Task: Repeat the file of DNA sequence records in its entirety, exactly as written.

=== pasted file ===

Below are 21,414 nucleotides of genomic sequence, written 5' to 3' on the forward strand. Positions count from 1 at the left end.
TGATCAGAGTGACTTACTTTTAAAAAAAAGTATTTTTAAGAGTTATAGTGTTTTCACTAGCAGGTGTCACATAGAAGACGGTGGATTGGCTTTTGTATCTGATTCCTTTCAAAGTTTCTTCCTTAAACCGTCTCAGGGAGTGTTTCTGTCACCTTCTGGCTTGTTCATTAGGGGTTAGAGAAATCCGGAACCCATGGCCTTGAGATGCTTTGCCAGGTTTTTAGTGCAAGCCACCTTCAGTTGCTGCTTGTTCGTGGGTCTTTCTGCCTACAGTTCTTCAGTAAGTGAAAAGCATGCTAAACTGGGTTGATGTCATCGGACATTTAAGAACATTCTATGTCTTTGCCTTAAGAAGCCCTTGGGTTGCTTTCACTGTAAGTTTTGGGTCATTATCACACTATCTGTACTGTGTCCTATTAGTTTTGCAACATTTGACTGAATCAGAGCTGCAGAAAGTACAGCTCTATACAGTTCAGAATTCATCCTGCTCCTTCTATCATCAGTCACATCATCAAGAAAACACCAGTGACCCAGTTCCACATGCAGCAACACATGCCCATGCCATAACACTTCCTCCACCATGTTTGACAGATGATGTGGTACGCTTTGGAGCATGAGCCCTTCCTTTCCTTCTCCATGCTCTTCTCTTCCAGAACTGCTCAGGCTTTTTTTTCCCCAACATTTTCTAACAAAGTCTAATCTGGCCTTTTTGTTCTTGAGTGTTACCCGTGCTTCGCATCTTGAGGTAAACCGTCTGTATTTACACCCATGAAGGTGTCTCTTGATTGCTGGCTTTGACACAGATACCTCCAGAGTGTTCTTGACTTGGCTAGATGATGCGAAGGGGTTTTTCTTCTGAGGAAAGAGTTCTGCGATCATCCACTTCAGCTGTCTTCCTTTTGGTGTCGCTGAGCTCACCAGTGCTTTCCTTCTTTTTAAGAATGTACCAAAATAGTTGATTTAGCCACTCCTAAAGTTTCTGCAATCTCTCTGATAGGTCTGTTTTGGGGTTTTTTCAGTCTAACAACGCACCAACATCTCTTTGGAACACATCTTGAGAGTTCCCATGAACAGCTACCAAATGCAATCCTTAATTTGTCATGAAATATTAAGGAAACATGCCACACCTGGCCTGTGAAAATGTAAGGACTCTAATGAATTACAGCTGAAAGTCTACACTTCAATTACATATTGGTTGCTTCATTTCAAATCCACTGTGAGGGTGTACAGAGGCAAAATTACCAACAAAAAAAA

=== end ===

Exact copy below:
Below are 21,414 nucleotides of genomic sequence, written 5' to 3' on the forward strand. Positions count from 1 at the left end.
TGATCAGAGTGACTTACTTTTAAAAAAAAGTATTTTTAAGAGTTATAGTGTTTTCACTAGCAGGTGTCACATAGAAGACGGTGGATTGGCTTTTGTATCTGATTCCTTTCAAAGTTTCTTCCTTAAACCGTCTCAGGGAGTGTTTCTGTCACCTTCTGGCTTGTTCATTAGGGGTTAGAGAAATCCGGAACCCATGGCCTTGAGATGCTTTGCCAGGTTTTTAGTGCAAGCCACCTTCAGTTGCTGCTTGTTCGTGGGTCTTTCTGCCTACAGTTCTTCAGTAAGTGAAAAGCATGCTAAACTGGGTTGATGTCATCGGACATTTAAGAACATTCTATGTCTTTGCCTTAAGAAGCCCTTGGGTTGCTTTCACTGTAAGTTTTGGGTCATTATCACACTATCTGTACTGTGTCCTATTAGTTTTGCAACATTTGACTGAATCAGAGCTGCAGAAAGTACAGCTCTATACAGTTCAGAATTCATCCTGCTCCTTCTATCATCAGTCACATCATCAAGAAAACACCAGTGACCCAGTTCCACATGCAGCAACACATGCCCATGCCATAACACTTCCTCCACCATGTTTGACAGATGATGTGGTACGCTTTGGAGCATGAGCCCTTCCTTTCCTTCTCCATGCTCTTCTCTTCCAGAACTGCTCAGGCTTTTTTTTCCCCAACATTTTCTAACAAAGTCTAATCTGGCCTTTTTGTTCTTGAGTGTTACCCGTGCTTCGCATCTTGAGGTAAACCGTCTGTATTTACACCCATGAAGGTGTCTCTTGATTGCTGGCTTTGACACAGATACCTCCAGAGTGTTCTTGACTTGGCTAGATGATGCGAAGGGGTTTTTCTTCTGAGGAAAGAGTTCTGCGATCATCCACTTCAGCTGTCTTCCTTTTGGTGTCGCTGAGCTCACCAGTGCTTTCCTTCTTTTTAAGAATGTACCAAAATAGTTGATTTAGCCACTCCTAAAGTTTCTGCAATCTCTCTGATAGGTCTGTTTTGGGGTTTTTTCAGTCTAACAACGCACCAACATCTCTTTGGAACACATCTTGAGAGTTCCCATGAACAGCTACCAAATGCAATCCTTAATTTGTCATGAAATATTAAGGAAACATGCCACACCTGGCCTGTGAAAATGTAAGGACTCTAATGAATTACAGCTGAAAGTCTACACTTCAATTACATATTGGTTGCTTCATTTCAAATCCACTGTGAGGGTGTACAGAGGCAAAATTACCAACAAAAAAAA